Hawks were on the back foot for most, if not quite all, of the second half, but they showed glimpses of what they might achieve if they could add a sprinkling of consistency to all their other merits. Twice in quick succession replacement winger Ryan Flett did brilliant work, only to undermine all his good work.

First he took an inside pass to carve open Currie and turn defence into attack only to cough up possession in contact which West put to good use.

A little later the burly winger brushed off the last two Currie defenders like he was swatting flies only to see Gregor Christie knock the ball from his grasp over the try-line having done all the hard work.

Almost inevitably, as is the way with these things, after Hawks butchered two brilliant opportunities, Currie were ruthless at the other end of the field.

A kick to the corner, a few attacking phases and a tiring Hawks’ defence left a hole that far slower fly-halfs than the fleet-footed Beckett would get through.

Now the floodgates opened. Home hooker Stewart enjoyed a blast up the middle of the field, scattering tacklers like a latter day Jonah Lomu.  The home side won a penalty, went to the corner and the same man burrowed over for his second try, Currie’s sixth of the afternoon. Then DJ Innes skipped past a couple of despairing tackles to claim the seventh.

In a rare sortie into enemy territory, Hawks got one back, thanks to replacement hooker JP Thomson, but normal service was soon resumed.

Cardosi thought he had scored again only for the touchie to raise his flag but it wasn’t long before replacement Euan Crombie grabbed Currie’s eighth, under the posts, directly off a set scrum.

“The first half performance is where we want to be,” said Hawks skipper Paul Cairncross. who readily conceded that playing Currie back to back was a tough ask for anyone.

“We know we can compete with the best in the league but we just need to do so on a more consistent basis,” he continued. “We are not good at managing momentum shifts and there was a big one when they scored three tries either side of half time.

“I don’t think the boys’ heads are down, we will keep fighting.”


Teams –

Currie Chieftains: C Brett; R Daley, DJ Innes, G Christie, J McCaig; C Beckett, P Boyer; C Anderson, R Stewart, G Carson, A Bain, C West, K Steel, R Vucago, S Cardosi. Subs used: T Jeffrey, S Fisher, J Ramsay, C Lessels, E Crombie.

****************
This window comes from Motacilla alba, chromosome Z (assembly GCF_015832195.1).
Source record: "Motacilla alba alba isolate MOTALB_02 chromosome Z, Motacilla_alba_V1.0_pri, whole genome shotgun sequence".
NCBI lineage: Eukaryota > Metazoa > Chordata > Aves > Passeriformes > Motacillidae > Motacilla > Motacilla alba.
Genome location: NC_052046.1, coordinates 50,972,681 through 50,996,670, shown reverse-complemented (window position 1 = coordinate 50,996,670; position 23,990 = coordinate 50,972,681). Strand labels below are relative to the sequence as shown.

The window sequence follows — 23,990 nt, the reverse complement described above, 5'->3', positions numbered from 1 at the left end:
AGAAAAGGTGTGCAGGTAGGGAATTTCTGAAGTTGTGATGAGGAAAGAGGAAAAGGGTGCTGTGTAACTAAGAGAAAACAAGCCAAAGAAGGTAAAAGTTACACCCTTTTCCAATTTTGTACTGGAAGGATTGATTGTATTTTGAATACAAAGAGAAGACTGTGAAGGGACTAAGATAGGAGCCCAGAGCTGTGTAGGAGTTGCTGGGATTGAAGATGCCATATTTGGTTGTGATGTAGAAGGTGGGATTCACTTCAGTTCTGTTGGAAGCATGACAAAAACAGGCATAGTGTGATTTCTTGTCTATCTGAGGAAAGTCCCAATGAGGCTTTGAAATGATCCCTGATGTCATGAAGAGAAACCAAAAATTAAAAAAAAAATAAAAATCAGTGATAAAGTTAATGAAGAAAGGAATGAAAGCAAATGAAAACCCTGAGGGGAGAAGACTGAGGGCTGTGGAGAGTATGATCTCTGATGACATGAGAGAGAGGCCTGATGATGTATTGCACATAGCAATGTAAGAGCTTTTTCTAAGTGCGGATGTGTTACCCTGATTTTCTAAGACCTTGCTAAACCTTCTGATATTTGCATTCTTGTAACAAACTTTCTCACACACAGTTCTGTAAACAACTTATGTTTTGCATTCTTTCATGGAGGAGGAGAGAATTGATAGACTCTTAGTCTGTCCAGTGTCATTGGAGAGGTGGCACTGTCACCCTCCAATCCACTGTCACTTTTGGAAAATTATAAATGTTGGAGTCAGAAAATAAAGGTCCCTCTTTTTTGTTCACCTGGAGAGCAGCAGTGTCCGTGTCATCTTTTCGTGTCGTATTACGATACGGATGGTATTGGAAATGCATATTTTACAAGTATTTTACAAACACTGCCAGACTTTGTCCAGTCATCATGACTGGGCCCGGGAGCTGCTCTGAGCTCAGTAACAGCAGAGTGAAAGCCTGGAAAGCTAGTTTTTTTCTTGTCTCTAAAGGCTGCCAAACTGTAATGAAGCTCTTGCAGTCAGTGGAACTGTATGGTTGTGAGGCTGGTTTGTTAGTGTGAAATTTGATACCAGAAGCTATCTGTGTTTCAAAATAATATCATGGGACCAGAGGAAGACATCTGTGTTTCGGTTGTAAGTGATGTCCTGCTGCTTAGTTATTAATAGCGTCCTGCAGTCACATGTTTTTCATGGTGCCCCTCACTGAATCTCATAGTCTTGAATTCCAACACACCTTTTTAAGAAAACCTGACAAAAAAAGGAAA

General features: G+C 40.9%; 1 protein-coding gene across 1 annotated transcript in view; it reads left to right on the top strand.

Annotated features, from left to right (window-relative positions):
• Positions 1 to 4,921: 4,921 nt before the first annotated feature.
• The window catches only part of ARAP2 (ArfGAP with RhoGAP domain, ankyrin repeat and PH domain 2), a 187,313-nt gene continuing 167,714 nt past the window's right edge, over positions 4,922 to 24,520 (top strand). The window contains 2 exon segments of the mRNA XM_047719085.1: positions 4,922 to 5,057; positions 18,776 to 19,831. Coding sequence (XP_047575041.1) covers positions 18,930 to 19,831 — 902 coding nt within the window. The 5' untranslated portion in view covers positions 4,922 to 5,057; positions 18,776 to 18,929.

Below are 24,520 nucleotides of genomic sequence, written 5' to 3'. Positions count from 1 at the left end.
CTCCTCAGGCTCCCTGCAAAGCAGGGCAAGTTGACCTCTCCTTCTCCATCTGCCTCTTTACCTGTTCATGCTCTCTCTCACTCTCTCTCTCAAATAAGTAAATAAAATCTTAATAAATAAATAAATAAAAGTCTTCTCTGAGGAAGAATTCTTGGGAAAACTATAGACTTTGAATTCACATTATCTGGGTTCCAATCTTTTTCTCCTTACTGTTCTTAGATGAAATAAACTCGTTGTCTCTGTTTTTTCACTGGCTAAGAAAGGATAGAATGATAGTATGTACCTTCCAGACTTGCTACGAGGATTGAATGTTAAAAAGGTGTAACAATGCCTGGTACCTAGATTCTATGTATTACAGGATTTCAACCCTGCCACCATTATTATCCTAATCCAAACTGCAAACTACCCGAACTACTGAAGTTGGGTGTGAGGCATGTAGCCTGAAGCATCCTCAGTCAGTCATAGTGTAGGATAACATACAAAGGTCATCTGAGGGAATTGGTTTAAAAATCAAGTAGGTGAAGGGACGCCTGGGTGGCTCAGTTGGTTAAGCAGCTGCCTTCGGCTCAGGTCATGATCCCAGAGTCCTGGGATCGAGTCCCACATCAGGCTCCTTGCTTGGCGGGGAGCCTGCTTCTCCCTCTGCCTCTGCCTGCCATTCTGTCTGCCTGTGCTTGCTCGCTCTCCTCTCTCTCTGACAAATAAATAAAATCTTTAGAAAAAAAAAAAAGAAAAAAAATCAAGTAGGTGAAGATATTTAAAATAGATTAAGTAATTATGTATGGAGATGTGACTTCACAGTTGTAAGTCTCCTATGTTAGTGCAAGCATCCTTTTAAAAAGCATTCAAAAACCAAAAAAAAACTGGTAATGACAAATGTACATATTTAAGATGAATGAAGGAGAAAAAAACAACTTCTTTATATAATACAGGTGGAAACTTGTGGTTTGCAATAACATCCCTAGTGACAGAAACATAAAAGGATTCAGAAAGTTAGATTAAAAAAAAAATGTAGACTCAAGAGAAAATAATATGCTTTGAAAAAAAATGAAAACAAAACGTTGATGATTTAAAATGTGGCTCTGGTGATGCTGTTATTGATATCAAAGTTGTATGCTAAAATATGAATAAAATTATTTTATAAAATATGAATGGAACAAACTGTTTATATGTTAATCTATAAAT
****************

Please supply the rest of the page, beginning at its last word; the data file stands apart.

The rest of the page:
Glasgow Hawks: J Couper; H Provan, J Pinkerton, J McConkey, S Graham; D McCartney, J Imrie; K Shanahan, P Cairncross, E Cairns, M Crumlish, H McLeod, S Halafili, R Howie, L Stewart. Subs used: J Thomson, F Muir, B Skinner, W Burrows, R Flett.

Referee: Sam O’Neil


Scorers –

Currie Chieftains: Try: Stewart 2, Daley, Cardosi, West, Innes, Beckett, Crombie; Cons: Brett 5.

Glasgow Hawks: Try: Crumlish, Couper, Thomson; Con: McCartney; Pen: McCartney.

Sequence of scoring (Currie first): 5-0; 7-0; 7-5; 7-7; 7-12; 7-15; 12-15; 17-15 (h-t) 22-15; 24-15; 29-15; 34-15; 36-15; 41-15; 41-20; 43-20; 48-20; 50-20.




Talking point: Currie fly-half Callum Beckett was on debut and it is something of a miracle that the young South African is even on a rugby field after suffering a horrible knee injury that saw him sidelined for almost 18 months. He not only looked fully fit but quick and dangerous to boot. Welcome back fella!

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About Iain Morrison 133 Articles
Iain was capped 15 times for Scotland at openside flanker between his debut against Ireland during the 1993 Six Nations and his final match against New Zealand at the 1995 World Cup in South Africa. He was twice a Cambridge ‘Blue’ and played his entire club career with London Scottish (being inducted into the club’s Hall of Fame in 2016). Iain is a lifelong member of Linlithgow Rugby Club. After hanging up his boots, he became rugby correspondent for The Sunday Herald, before moving to The Scotland on Sunday for 16 years, and he has also guest written for various other publications.

1 Comment

  1. I have to mention that both James Imrie and Calum Beckett came through the youth system at Stirling County,